Aloha, Pearl Harbor and a
As I write this I’m on a 26th floor hotel balcony overlooking Waikiki Beach in Honolulu, Hawai’i. My wife and our nearly adult aged children are with me on our first real family vacation in 13 years. I won’t lie, it’s not a hardship to spend a week here.
When we got to the Enterprise Rental Car counter at Honolulu airport I had a choice between a Chevrolet Impala and a Chrysler 300S. Of course I took the Chrysler. I’ve driven rental Impalas before, and they’re fine cars, but I’m a late model Mopar guy and the 300 just feels better to me. We’ve driven all around Oahu in this car this week and I’m very impressed with this 2016 3.6L car. The suspension is taut and sport oriented, the steering is very direct and if you leave the shift selector in “Sport” mode the car drives far better than a 300-horsepower 4,000-pound car should. Even the base rental car version is well appointed and extremely comfortable. The car is very quiet; when driving late at night in a torrential tropical downpour I couldn’t even hear the rain hitting the car except for a faint spattering sound from the windshield. The Chrysler 300S is a damn fine sports sedan. More on this in a moment.
I found out that “Aloha” doesn’t mean “Hello” and “Goodbye.” Like many things about cultures not our own, this is an oversimplification of a complex word with subtleties of meaning. For one thing, it’s actually two words that have grown into a phrase, “Alo” and “ha.” “Alo,” means presence, front and face, and “ha,” meaning breath. So the literal meaning of aloha is “the presence of breath” or “the breath of life.” Aloha is a way of living and treating each other with love and respect. Locals say the word as two, “Aloooo-ha.” It’s a phrase of love, peace, and compassion, more aligned with words like “Namaste,” or “Shalom.” Since learning of this deeper meaning, I’ve been more careful to say, hello and goodbye, saving Aloha for the few people I know on this island, or strangers that have been kind or patient.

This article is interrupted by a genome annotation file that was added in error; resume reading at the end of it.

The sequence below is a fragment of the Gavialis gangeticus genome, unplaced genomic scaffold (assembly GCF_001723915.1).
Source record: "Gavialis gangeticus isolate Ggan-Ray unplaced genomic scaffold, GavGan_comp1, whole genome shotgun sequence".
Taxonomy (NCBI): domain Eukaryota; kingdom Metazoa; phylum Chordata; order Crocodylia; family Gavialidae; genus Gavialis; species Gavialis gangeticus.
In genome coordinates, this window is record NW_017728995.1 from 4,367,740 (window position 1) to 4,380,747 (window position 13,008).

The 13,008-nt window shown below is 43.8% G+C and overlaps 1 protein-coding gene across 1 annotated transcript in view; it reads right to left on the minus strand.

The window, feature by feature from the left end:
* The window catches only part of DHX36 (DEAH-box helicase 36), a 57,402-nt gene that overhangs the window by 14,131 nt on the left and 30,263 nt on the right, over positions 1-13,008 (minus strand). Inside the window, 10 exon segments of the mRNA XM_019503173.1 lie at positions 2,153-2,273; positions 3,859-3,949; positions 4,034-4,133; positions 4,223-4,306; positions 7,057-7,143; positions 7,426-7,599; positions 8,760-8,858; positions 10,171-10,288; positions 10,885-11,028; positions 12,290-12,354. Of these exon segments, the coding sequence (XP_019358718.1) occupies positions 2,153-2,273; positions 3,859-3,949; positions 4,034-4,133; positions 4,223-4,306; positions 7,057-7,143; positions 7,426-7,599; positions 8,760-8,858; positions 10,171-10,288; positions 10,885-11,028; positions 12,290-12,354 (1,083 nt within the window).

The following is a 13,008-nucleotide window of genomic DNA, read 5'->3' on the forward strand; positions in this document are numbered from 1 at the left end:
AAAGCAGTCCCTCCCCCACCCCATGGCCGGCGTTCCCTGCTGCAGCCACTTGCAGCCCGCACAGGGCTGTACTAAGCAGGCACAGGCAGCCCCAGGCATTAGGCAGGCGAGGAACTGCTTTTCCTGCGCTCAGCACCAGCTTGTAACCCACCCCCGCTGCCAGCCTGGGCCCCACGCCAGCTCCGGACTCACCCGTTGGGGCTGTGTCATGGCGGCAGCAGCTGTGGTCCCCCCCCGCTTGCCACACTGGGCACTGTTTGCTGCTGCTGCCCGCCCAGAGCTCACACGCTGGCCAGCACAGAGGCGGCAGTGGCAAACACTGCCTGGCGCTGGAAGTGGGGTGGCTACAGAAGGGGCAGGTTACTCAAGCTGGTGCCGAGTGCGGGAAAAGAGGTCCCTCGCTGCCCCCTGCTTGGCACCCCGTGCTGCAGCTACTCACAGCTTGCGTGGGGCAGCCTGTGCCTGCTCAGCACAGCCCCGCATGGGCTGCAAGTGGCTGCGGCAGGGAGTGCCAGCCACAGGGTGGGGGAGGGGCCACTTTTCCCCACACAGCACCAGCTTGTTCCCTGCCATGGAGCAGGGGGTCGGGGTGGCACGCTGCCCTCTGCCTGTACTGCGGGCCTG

I think we, the people of Earth, do better when we take the time to understand the people and cultures that differ from the ones we grew up with. America is the shining example to the world of this principle, this is a country that was built by immigrants who brought the best of their culture and traditions with them and we all melted together into what we call America. Note that I am not talking just assimilation here, “Assimilation” can mean to lose what was yours and take on what was not, to lose your essence and conform to an exteriorly defined “Norm.” There’s a reason fusion foods, like Korean-Mexican tacos, taste so delicious. The fused food styles bring their own strengths to the dish and make it better than either would be on its own. How does this apply to our car hobby? Bear with me a moment longer and you’ll see where I’m going with this.